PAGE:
At Explore York Libraries and Archives, as part of our HLF funded York: Gateway to History project, we’re exploring new directions in community engagement. We’re learning to become more flexible, dynamic and responsive in order to establish long lasting, mutually beneficial community relationships.

Working on the York: Gateway to History project as Community Collections & Outreach Archivist, I have relied on the strength of our community links and harnessed their enthusiasm. The result is a series of workshops and projects that are community designed, and a network of over 40 individuals championing our services.

Throughout 2015 we’ll be delivering a series of training workshops to community groups interested in identifying, managing and using their archives. We asked over 100 individuals who represent community groups across York what guidance they needed to manage their archives. Their responses have formed the structure of the training.

Developing community champions and training workshops were always part of our funded project but we’ve been surprised by how many community groups want to partner with us to develop their own projects. By listening and responding quickly we have: set up an collaborative archive cataloguing programme with the York Normandy Veteran’s Association, ran a research project feeding into the 2014-15 curriculum of a local primary school and helped turn a shed into a parish repository.

Through collaboration with a local history society we discovered that local libraries are powerful community spaces and can be used effectively to share archives with people who may have never considered visiting an archive before. Throughout all our projects we’ve needed to be transparent and willing to compromise as all community groups have different objectives and resources available, so there is no one-size fits all approach. By not setting rigid rules and restrictions on how and where we work, our community relationships are stronger and the outcomes more meaningful.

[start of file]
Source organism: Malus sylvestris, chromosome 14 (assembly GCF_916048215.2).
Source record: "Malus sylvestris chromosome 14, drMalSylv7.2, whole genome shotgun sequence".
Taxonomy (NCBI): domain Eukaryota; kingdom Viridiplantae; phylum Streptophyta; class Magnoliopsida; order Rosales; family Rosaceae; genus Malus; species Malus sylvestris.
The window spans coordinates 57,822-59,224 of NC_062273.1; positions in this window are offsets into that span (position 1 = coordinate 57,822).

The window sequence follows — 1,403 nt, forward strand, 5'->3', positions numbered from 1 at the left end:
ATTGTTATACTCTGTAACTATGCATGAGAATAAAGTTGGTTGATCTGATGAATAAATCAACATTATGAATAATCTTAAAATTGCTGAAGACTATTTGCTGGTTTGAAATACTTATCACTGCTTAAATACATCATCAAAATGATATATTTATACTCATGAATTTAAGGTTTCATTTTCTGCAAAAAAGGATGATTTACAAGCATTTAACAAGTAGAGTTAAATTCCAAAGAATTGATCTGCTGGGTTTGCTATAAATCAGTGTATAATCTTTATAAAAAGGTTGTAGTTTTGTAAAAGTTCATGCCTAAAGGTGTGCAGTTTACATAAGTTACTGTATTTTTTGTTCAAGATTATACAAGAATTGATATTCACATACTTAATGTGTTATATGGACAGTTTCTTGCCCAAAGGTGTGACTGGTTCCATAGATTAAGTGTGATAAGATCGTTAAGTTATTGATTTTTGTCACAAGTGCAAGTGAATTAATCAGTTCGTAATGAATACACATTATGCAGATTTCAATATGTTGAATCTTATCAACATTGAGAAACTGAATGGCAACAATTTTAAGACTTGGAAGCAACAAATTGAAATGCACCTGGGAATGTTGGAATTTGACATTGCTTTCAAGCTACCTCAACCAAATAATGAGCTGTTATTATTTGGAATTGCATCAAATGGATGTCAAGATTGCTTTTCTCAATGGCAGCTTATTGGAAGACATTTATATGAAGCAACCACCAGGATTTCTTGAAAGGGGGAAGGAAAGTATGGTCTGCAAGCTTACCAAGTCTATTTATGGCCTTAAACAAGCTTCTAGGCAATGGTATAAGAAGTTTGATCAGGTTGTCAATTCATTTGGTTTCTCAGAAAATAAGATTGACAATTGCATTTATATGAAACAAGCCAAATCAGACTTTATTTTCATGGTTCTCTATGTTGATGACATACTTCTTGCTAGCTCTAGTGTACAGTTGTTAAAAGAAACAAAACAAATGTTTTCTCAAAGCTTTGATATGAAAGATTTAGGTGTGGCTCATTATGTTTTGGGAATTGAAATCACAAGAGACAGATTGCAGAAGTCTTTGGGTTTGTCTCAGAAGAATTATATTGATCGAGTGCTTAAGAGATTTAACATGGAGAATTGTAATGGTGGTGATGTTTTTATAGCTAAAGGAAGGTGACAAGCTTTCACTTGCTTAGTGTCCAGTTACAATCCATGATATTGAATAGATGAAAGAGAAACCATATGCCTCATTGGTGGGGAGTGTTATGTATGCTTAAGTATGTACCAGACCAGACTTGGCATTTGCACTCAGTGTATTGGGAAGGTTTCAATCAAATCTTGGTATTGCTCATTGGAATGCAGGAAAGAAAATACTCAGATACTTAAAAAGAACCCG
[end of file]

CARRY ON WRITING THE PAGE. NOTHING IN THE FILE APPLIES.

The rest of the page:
Our programme of projects, workshops and community contact building have taught us a lot about the role of the archivist in the community and as a result is forming part of PhD research at the University of York. Our experiences are also leading the way in how we take forward the community led culture of Explore Libraries & Archives Mutual, a social enterprise that now delivers the archives service in York.

The archive sector has always worked on principles of best practice and relied on case studies, but when it comes to community engagement we should be challenging the way things have always been done and exploring new ways of developing long lasting community partnerships.

I was recently asked, ‘do you have a background in archives?’ The answer is yes, but the approach I’m taking may lead a lot a people to think otherwise. I’ve left my archive training and business background in the strongroom and am listening to our communities; discovering what archives mean to them and how they want to work with us.